Video Trumps Travel

Sandia National Laboratories, the Albuquerque, N.M.-based Department of Energy high-tech research center, saw a 30 percent cut in its travel budget this year.

You might think that would hurt the lab, which closely coordinates its mission with sister labs in Los Alamos, N.M., and Livermore, Calif.

But the lab found that when Congress closes one door, technology opens another.

Sandia got an opportunity in May to begin beta testing a new teleconferencing system that enables participants to send audio, video and data across PCs - and even permits them to use Microsoft Corp. PowerPoint and Internet applications in almost real time.

"There's a 200-millisecond delay - that's close enough to be negligible," said Jim Barry, manager of the lab's videoconferencing services. Barry has been managing videoconferencing since 1988.

Videoconferencing, or teleconferencing, has been a promise of the telecommunications industry for dec-ades. But its use has been stymied by cumbersome equipment, the inability to quickly switch from clear video images to clear text, and slow transmission speeds that made conversation and presentations impossible to conduct in a natural give-and-take atmosphere.

The World Wide Web has changed some of this, but not all. "Because of the ubiquitousness of the Internet Protocol, we are at a point where voice, video and data communication has already taken a significant leap...way beyond anything in the past," said Raj Bansal, a research manager and board member of the International Multimedia Teleconferencing Consortium Inc.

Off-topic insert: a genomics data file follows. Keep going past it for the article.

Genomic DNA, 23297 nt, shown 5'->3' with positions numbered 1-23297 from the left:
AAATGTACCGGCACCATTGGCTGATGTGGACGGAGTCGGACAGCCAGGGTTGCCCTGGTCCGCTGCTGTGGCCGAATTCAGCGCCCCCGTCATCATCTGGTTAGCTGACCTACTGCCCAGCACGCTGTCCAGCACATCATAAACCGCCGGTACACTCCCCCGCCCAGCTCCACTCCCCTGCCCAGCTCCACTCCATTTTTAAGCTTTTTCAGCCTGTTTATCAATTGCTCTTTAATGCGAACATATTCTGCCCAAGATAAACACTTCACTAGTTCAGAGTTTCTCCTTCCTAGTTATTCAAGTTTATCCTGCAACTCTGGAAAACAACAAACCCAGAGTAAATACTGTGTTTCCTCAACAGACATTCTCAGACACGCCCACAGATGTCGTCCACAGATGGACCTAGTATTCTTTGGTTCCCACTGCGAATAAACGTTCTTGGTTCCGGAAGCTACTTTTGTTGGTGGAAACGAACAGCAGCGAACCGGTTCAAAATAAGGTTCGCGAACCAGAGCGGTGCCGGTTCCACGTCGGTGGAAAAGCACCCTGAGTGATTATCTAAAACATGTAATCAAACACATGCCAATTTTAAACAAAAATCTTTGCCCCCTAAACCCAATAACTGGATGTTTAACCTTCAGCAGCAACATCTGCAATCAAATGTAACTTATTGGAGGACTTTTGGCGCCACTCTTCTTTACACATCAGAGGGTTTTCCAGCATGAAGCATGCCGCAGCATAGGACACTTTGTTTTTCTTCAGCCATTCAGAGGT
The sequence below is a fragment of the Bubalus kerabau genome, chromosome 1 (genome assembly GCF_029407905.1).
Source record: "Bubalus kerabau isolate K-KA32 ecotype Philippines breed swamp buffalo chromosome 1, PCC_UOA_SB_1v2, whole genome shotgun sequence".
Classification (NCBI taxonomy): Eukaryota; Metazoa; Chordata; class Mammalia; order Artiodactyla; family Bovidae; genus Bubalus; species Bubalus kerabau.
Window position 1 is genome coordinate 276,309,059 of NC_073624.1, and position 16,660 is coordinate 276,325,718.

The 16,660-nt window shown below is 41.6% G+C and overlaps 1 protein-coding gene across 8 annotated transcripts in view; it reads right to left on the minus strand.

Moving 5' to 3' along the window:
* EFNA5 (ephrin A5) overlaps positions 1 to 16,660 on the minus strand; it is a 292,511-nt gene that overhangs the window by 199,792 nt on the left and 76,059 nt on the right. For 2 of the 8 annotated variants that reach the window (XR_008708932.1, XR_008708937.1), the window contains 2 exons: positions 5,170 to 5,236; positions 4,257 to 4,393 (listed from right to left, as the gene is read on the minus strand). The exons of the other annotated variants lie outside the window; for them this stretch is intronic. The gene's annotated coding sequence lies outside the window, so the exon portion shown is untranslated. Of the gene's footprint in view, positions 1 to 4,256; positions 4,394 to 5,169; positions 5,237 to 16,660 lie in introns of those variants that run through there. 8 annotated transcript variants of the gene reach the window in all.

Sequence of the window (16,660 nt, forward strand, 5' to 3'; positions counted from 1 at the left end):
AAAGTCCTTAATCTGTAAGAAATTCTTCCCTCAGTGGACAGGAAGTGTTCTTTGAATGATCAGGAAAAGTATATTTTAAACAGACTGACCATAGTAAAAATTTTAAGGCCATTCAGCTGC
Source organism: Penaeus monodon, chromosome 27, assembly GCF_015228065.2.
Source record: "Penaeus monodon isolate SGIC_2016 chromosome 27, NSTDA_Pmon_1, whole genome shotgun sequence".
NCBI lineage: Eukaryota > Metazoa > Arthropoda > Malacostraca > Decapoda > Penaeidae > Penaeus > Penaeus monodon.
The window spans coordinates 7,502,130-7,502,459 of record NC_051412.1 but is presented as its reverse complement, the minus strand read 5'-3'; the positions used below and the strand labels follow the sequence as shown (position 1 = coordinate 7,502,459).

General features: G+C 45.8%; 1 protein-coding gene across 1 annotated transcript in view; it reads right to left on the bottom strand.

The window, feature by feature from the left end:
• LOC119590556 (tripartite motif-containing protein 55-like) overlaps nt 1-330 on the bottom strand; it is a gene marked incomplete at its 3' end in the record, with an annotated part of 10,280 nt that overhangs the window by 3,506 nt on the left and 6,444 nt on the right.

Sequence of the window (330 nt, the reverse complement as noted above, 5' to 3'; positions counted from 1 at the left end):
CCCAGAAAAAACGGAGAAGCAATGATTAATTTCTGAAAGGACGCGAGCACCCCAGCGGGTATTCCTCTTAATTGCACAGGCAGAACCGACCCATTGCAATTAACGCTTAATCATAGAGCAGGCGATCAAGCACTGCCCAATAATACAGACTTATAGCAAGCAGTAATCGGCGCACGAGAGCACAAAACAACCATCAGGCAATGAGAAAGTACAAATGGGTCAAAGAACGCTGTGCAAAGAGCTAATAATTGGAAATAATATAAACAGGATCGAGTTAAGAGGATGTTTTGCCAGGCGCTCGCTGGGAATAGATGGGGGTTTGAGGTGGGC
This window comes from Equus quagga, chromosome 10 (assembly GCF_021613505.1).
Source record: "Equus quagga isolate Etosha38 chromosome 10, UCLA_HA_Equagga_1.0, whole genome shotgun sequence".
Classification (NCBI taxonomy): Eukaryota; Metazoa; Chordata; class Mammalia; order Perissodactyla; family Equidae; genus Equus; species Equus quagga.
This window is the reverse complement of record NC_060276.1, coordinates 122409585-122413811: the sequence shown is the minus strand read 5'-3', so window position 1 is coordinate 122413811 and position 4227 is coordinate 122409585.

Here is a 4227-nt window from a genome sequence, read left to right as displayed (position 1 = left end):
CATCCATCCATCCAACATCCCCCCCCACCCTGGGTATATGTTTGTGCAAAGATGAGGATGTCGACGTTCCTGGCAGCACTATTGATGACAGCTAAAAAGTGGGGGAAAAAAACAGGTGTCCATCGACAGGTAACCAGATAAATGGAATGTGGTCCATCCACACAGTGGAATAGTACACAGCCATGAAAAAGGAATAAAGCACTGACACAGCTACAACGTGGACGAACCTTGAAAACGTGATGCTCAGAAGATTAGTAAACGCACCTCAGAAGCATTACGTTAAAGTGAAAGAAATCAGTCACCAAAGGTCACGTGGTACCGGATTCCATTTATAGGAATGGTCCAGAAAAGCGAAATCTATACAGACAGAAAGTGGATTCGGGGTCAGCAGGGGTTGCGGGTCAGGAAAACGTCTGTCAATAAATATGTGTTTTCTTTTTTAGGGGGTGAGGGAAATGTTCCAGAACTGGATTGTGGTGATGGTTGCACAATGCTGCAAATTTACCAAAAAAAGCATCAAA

But the ability to share materials, such as transparencies, has remained a problem, he said, as have protocols for people dropping off or coming in to a conference, or putting participants on hold.

Not anymore, according to PictureTel Corp., the company whose new PictureTel 970 system is being tested at the Sandia lab and by the U.S. General Services Administration and the U.S. Navy.

Although the company is still developing technology to permit participation from multiple locations, it has knocked down some historical impediments to teleconferencing with a system that permits participants to view and manipulate the same data in real time.

Norman Gaut, chairman and chief executive officer of PictureTel, said teleconferencing in the past was equipment-intensive - he likened it to an old stereo system with multiple components - and each location had to set up and configure it.

That was not the case with his company's latest system. "The compact PictureTel is essentially the "boom box' of teleconferencing," he said.

The 970 is a PC-based system that permits high-frame audio and video streams and high-resolution text - including charts, graphics and even Web pages - over a single call, separating them for display on one monitor.

The new system enables anyone to enter a conference room and share information with people at remote locations without faxing documents ahead of time so that everyone will be working from the same information, Gaut said.

According to spokeswoman Marsha Hassell, the Navy's Space and Naval Warfare Systems Center in Charleston, S.C., has used the PictureTel system since June 1, but only for simulated teleconferences. She said Navy officials are principally interested in how the system will work in a secure environment.

"We will know better what it can do for us at the end of August or early September," she said, which is when the testing period will end.

At the Sandia lab, however, Barry is enthusiastic about the system, which is now used for anywhere from 300 to 400 calls per month. "I intend to buy the beta unit at a reduced rate," he said.

The travel budget cut and the increased use of teleconferencing may have brought an unexpected benefit to the lab employees' quality of life, according to Barry

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